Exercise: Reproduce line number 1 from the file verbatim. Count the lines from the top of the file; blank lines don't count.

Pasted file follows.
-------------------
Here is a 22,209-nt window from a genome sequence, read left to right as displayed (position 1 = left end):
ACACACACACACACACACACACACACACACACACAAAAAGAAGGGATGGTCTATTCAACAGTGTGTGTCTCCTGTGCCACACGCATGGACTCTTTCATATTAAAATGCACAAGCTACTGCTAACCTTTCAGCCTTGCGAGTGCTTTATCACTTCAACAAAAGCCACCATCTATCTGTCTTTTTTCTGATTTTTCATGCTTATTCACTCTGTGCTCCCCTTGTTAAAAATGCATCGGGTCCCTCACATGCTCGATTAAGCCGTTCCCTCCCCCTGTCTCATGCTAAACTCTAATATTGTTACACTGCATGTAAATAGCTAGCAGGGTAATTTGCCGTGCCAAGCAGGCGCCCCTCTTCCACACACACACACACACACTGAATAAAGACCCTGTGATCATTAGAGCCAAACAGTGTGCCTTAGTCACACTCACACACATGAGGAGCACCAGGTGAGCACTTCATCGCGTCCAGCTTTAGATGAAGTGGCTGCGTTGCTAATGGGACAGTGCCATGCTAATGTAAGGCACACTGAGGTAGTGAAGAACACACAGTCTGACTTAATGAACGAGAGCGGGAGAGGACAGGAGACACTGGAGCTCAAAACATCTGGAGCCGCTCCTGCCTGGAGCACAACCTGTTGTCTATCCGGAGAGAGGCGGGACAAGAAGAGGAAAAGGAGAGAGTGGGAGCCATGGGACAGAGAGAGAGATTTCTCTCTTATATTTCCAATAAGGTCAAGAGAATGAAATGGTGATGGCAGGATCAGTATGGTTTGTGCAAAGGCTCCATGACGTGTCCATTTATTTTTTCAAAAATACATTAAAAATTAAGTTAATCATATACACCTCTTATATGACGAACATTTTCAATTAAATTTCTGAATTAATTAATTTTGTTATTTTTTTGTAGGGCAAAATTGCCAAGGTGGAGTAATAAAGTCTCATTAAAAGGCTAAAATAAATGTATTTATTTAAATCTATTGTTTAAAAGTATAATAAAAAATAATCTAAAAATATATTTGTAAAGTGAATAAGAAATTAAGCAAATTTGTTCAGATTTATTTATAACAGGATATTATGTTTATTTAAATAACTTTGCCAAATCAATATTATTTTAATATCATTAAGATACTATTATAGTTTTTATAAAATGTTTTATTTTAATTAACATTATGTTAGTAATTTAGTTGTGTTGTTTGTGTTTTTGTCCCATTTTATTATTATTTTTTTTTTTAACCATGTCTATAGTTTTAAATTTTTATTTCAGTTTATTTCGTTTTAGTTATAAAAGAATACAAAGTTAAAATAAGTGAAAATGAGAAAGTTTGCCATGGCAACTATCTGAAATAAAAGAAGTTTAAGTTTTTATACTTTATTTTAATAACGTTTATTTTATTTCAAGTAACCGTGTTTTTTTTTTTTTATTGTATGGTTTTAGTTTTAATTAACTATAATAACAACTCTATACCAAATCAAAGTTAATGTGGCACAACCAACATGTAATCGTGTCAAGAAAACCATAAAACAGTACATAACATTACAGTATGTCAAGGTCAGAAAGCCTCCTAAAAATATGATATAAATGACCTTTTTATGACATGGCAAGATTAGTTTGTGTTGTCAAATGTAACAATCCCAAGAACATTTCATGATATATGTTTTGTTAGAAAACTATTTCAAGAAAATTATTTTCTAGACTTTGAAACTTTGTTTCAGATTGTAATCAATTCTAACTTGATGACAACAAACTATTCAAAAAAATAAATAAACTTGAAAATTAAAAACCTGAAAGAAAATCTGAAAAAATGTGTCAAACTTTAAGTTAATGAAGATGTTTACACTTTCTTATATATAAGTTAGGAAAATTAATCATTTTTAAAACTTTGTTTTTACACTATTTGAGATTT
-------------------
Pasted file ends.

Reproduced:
Here is a 22,209-nt window from a genome sequence, read left to right as displayed (position 1 = left end):